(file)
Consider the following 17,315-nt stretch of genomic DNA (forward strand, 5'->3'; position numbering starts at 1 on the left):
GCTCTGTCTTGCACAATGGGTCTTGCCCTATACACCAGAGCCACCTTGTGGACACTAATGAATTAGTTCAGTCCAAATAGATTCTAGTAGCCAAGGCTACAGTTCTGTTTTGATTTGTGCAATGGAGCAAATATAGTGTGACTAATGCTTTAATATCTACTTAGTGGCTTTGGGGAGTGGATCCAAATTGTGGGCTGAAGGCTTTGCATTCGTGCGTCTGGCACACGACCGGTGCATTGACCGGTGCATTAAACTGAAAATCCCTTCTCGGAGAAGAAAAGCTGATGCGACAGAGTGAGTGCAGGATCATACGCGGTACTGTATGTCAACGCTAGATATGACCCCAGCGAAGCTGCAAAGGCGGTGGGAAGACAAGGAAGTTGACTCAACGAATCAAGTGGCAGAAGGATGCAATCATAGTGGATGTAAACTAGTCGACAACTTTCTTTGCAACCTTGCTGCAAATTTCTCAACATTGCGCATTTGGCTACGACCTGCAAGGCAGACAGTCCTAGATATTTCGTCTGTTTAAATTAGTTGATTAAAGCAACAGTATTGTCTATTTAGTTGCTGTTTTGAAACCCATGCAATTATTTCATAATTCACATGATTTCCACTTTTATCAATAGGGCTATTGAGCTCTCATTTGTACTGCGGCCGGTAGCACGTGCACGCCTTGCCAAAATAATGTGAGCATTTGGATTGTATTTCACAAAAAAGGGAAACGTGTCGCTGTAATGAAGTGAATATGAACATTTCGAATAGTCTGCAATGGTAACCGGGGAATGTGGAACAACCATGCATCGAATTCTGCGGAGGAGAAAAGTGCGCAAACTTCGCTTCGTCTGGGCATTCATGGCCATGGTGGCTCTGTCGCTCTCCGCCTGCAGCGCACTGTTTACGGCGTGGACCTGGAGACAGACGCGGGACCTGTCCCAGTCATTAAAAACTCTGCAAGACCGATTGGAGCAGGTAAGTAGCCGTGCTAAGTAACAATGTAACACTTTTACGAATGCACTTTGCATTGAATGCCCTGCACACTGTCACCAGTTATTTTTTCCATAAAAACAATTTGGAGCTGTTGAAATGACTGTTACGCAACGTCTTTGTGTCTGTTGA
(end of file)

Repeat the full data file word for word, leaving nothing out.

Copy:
Consider the following 17,315-nt stretch of genomic DNA (forward strand, 5'->3'; position numbering starts at 1 on the left):
GCTCTGTCTTGCACAATGGGTCTTGCCCTATACACCAGAGCCACCTTGTGGACACTAATGAATTAGTTCAGTCCAAATAGATTCTAGTAGCCAAGGCTACAGTTCTGTTTTGATTTGTGCAATGGAGCAAATATAGTGTGACTAATGCTTTAATATCTACTTAGTGGCTTTGGGGAGTGGATCCAAATTGTGGGCTGAAGGCTTTGCATTCGTGCGTCTGGCACACGACCGGTGCATTGACCGGTGCATTAAACTGAAAATCCCTTCTCGGAGAAGAAAAGCTGATGCGACAGAGTGAGTGCAGGATCATACGCGGTACTGTATGTCAACGCTAGATATGACCCCAGCGAAGCTGCAAAGGCGGTGGGAAGACAAGGAAGTTGACTCAACGAATCAAGTGGCAGAAGGATGCAATCATAGTGGATGTAAACTAGTCGACAACTTTCTTTGCAACCTTGCTGCAAATTTCTCAACATTGCGCATTTGGCTACGACCTGCAAGGCAGACAGTCCTAGATATTTCGTCTGTTTAAATTAGTTGATTAAAGCAACAGTATTGTCTATTTAGTTGCTGTTTTGAAACCCATGCAATTATTTCATAATTCACATGATTTCCACTTTTATCAATAGGGCTATTGAGCTCTCATTTGTACTGCGGCCGGTAGCACGTGCACGCCTTGCCAAAATAATGTGAGCATTTGGATTGTATTTCACAAAAAAGGGAAACGTGTCGCTGTAATGAAGTGAATATGAACATTTCGAATAGTCTGCAATGGTAACCGGGGAATGTGGAACAACCATGCATCGAATTCTGCGGAGGAGAAAAGTGCGCAAACTTCGCTTCGTCTGGGCATTCATGGCCATGGTGGCTCTGTCGCTCTCCGCCTGCAGCGCACTGTTTACGGCGTGGACCTGGAGACAGACGCGGGACCTGTCCCAGTCATTAAAAACTCTGCAAGACCGATTGGAGCAGGTAAGTAGCCGTGCTAAGTAACAATGTAACACTTTTACGAATGCACTTTGCATTGAATGCCCTGCACACTGTCACCAGTTATTTTTTCCATAAAAACAATTTGGAGCTGTTGAAATGACTGTTACGCAACGTCTTTGTGTCTGTTGA